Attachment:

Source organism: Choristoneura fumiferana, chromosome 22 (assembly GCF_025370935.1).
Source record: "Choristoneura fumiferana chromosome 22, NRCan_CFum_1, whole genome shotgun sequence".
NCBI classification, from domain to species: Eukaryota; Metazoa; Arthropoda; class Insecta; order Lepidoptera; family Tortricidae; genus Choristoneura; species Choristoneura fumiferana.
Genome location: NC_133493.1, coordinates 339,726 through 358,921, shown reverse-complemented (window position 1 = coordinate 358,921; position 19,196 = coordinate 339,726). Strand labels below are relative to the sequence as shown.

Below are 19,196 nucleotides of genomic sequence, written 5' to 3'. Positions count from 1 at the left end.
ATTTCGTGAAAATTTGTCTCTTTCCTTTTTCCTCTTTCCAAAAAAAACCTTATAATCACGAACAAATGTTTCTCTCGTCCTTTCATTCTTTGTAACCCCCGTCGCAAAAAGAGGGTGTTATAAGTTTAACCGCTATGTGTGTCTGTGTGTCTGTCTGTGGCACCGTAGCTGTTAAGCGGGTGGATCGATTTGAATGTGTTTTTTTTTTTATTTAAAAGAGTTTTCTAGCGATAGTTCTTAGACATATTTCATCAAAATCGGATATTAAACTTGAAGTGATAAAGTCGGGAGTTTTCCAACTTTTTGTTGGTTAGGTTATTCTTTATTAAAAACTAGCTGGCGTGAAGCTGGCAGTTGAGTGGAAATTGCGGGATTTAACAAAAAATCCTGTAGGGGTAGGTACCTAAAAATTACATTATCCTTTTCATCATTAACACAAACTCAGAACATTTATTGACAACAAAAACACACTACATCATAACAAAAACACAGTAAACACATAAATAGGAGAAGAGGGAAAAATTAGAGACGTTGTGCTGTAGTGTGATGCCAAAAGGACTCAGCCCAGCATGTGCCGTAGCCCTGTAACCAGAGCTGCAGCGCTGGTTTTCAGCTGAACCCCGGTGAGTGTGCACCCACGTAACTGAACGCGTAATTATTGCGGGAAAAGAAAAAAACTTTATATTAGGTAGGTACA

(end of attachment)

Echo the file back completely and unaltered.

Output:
Source organism: Choristoneura fumiferana, chromosome 22 (assembly GCF_025370935.1).
Source record: "Choristoneura fumiferana chromosome 22, NRCan_CFum_1, whole genome shotgun sequence".
NCBI classification, from domain to species: Eukaryota; Metazoa; Arthropoda; class Insecta; order Lepidoptera; family Tortricidae; genus Choristoneura; species Choristoneura fumiferana.
Genome location: NC_133493.1, coordinates 339,726 through 358,921, shown reverse-complemented (window position 1 = coordinate 358,921; position 19,196 = coordinate 339,726). Strand labels below are relative to the sequence as shown.

Below are 19,196 nucleotides of genomic sequence, written 5' to 3'. Positions count from 1 at the left end.
ATTTCGTGAAAATTTGTCTCTTTCCTTTTTCCTCTTTCCAAAAAAAACCTTATAATCACGAACAAATGTTTCTCTCGTCCTTTCATTCTTTGTAACCCCCGTCGCAAAAAGAGGGTGTTATAAGTTTAACCGCTATGTGTGTCTGTGTGTCTGTCTGTGGCACCGTAGCTGTTAAGCGGGTGGATCGATTTGAATGTGTTTTTTTTTTTATTTAAAAGAGTTTTCTAGCGATAGTTCTTAGACATATTTCATCAAAATCGGATATTAAACTTGAAGTGATAAAGTCGGGAGTTTTCCAACTTTTTGTTGGTTAGGTTATTCTTTATTAAAAACTAGCTGGCGTGAAGCTGGCAGTTGAGTGGAAATTGCGGGATTTAACAAAAAATCCTGTAGGGGTAGGTACCTAAAAATTACATTATCCTTTTCATCATTAACACAAACTCAGAACATTTATTGACAACAAAAACACACTACATCATAACAAAAACACAGTAAACACATAAATAGGAGAAGAGGGAAAAATTAGAGACGTTGTGCTGTAGTGTGATGCCAAAAGGACTCAGCCCAGCATGTGCCGTAGCCCTGTAACCAGAGCTGCAGCGCTGGTTTTCAGCTGAACCCCGGTGAGTGTGCACCCACGTAACTGAACGCGTAATTATTGCGGGAAAAGAAAAAAACTTTATATTAGGTAGGTACA